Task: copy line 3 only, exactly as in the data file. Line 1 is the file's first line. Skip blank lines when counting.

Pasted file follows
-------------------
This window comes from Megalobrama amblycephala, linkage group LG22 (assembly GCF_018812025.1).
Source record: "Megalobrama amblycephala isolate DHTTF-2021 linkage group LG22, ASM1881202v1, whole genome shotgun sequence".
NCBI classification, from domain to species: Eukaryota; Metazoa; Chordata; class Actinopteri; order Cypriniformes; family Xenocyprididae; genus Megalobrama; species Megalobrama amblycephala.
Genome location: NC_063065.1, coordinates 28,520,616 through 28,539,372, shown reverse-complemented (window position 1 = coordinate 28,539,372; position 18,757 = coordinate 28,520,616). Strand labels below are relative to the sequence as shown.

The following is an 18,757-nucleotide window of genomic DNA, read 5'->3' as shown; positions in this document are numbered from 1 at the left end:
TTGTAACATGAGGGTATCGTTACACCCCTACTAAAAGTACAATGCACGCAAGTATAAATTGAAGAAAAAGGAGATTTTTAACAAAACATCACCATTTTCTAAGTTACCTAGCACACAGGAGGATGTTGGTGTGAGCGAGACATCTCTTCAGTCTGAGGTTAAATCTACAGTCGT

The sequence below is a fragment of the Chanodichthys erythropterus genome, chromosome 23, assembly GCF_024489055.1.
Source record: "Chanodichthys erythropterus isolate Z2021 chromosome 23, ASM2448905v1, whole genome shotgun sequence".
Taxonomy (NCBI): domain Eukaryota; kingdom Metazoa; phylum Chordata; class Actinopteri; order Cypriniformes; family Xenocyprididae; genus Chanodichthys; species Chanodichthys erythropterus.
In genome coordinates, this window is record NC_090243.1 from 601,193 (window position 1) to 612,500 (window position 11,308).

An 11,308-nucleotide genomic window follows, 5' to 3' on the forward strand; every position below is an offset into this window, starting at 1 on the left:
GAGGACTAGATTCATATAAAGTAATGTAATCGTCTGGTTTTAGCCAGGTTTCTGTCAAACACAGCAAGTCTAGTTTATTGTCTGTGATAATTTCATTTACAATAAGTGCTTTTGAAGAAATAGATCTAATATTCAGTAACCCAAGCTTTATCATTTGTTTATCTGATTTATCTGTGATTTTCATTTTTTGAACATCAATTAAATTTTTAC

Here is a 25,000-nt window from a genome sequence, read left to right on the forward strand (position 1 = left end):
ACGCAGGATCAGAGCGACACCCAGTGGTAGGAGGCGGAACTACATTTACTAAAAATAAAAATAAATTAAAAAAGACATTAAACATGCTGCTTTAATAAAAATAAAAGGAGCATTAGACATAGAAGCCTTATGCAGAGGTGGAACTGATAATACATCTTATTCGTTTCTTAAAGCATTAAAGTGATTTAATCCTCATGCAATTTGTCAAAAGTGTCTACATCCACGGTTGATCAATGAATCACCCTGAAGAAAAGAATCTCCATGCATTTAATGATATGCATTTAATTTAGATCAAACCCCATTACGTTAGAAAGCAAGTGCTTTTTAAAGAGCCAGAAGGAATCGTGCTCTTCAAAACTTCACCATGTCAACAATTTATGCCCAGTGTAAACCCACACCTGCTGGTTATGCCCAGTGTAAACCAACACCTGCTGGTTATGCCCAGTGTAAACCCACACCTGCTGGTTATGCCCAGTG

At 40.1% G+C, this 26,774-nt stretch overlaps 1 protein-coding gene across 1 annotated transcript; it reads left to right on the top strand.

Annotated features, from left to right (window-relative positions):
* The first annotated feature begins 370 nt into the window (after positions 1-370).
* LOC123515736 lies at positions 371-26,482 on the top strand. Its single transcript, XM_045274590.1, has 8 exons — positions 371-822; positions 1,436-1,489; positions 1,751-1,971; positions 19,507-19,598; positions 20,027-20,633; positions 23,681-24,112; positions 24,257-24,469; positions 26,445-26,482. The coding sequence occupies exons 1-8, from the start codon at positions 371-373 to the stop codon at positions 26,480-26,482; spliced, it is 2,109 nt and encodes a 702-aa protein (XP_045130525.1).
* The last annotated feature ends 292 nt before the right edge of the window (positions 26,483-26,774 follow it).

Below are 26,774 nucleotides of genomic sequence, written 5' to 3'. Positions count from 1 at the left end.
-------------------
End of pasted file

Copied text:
NCBI classification, from domain to species: Eukaryota; Metazoa; Chordata; class Actinopteri; order Cypriniformes; family Xenocyprididae; genus Megalobrama; species Megalobrama amblycephala.